**MME Staff and Graduate Student Colloquium 2019**

Date: Monday 15 April 2019

Time: 4.30 pm – 8.30 pm

Venue: TR201 (Math Edn) & TR203 (Math)

Registration closes : 2 April 2019

## Mathematics Abstracts of Presentations

*On an amazing identity of Ramanujan *

Toh Pee Choon

In this talk, I will introduce and prove an amazing identity that involves the sum of two squares function. Although the identity is attributed to S. Ramanujan, it does not appear in any of his published works. I will also present generalizations of Ramanujan’s identity that were obtained jointly with H. H. Chan.

*On $k$-restricted overpartitions*

Uha

In this talk, we introduce $k$-restricted overpartitions, which are generalizations of overpartitions. In such partitions, among those parts of the same magnitude, one of the ﬁrst $k$ occurrences may be overlined. We ﬁrst give the generating function and establish the 5-dissections of $k$-restricted overpartitions. Then we provide a combinatorial interpretation for certain Ramanujan type congruences modulo 5. Finally, we pose some problems for future work.

*Scott’s Information system*

Li Zhuolun

In his pedagogical effort to make domain theory more palatable to computer scientists and logicians, Dana Scott introduced the notion of information system. An information system is a formal way of setting up a universe A of tokens, an identified collection of subsets called Con, and an entailment relation between Con and A. This entailment relation is required to satisfy some very natural axioms, and it turns out that an information system induces a domain and vice versa. In this talk, this strong link between information system and domains is explained.

*A short excursion into computational geometry*

Elaine Wong

Computational geometry is a research field concerning both mathematics and computer science, devoted to designing, analysing and implementing algorithms that solve geometric problems. In this project, some fundamental problems arising in different application domains of computational geometry have been explored. The way that these problems can be transformed into purely geometric problems and how algorithms make use of these geometric properties to solve the problems have been studied. These problems include the closest pair problem, the convex hull and more.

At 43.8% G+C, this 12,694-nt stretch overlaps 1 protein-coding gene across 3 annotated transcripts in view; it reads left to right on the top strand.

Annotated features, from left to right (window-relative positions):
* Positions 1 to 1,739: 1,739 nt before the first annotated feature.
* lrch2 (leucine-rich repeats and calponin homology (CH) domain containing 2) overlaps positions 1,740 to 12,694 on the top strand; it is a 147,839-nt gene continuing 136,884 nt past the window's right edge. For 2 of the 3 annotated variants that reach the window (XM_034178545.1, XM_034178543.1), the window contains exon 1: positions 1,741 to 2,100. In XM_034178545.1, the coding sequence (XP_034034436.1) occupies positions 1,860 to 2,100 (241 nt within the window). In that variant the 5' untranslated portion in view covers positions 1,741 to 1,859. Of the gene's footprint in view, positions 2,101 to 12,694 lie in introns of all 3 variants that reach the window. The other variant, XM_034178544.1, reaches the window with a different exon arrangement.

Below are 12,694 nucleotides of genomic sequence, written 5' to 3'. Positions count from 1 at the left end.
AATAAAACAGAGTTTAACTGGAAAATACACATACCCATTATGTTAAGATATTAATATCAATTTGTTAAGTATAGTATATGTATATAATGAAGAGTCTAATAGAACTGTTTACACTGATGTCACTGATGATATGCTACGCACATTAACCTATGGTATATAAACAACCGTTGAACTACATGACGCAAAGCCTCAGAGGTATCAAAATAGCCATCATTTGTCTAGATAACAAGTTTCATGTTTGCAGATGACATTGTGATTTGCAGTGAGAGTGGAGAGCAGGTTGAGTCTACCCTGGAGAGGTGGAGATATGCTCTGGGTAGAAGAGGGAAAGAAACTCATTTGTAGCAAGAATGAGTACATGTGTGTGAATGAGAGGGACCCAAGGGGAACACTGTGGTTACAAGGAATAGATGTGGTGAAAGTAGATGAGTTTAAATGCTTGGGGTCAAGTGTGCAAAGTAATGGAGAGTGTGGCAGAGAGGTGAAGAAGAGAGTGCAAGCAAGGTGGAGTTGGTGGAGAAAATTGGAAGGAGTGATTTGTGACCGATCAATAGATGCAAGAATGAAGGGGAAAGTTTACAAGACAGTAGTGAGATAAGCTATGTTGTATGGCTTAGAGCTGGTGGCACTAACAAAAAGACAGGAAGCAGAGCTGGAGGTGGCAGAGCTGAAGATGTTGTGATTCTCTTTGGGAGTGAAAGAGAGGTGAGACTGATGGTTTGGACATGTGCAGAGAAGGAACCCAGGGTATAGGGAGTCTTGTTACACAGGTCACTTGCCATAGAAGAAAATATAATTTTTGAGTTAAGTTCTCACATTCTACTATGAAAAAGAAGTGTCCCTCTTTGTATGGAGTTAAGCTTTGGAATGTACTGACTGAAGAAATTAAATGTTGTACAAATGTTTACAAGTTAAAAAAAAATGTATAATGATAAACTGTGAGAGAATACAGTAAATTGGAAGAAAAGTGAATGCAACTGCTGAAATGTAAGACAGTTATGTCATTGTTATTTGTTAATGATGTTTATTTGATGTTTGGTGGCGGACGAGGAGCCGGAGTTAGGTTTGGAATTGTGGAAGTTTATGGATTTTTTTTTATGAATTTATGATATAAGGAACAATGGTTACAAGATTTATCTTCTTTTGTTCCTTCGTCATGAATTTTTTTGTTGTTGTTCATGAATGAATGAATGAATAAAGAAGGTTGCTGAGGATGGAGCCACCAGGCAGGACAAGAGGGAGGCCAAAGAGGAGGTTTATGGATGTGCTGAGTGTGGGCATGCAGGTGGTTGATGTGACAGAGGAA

*Parking functions*

Dong Fengming

The notion of a parking function was introduced by Konheim and Weiss in 1966. Suppose that there are $n$ drivers labeled $1,2,\cdots,n$ and $n$ parking spaces arranged in a line numbered $1,2,\cdots,n$. Assume that driver $i$ has its initial parking preference $f(i)$, where $1\le f(i)\le n$. Assume that these $n$ drivers enter the parking area in the order $1,2,\cdots,n$ and driver $i$ park at space $j$, where $j$ is the minimum number with $f(i)\le j\le n$ such that space $j$ is unoccupied by the previous drivers. If all drivers can park successfully by this rule, then $(f(1),f(2), \cdots,f(n))$ is called a {\it parking function} of length $n$. Mathematically, a function $f:N_n\rightarrow N_n$, where $N_n=\{1,2,\cdots,n\}$, is called {\it a parking function} if the inequality $|\{1\le i\le n: f(i)\le k\}|\ge k$ holds for each integer $k:1\le k\le n$. For example, for $n=2$, $(f(1),f(2))=(1,1)$, $(f(1),f(2))=(1,2)$ and $(f(1),f(2))=(2,1)$ are parking functions, but $(f(1),f(2))=(2,2)$ is not. It can be shown easily that $f:N_n\rightarrow N_n$ is a parking function if and only if there is a permutation $\pi_1,\pi_2,\cdots,\pi_n$ of $N_n$ such that $f(\pi_j)\le j$ holds for all $j=1,2,\cdots,n$. Konheim and Weiss proved that the number of parking functions of length $n$ is equal to $(n+1)^{n-1}$, which is equal to the number of spanning trees of the complete graph $K_{n+1}$.

Parking functions are related to many topics in combinatorial theory. In this talk, I will introduce various extensions of parking functions.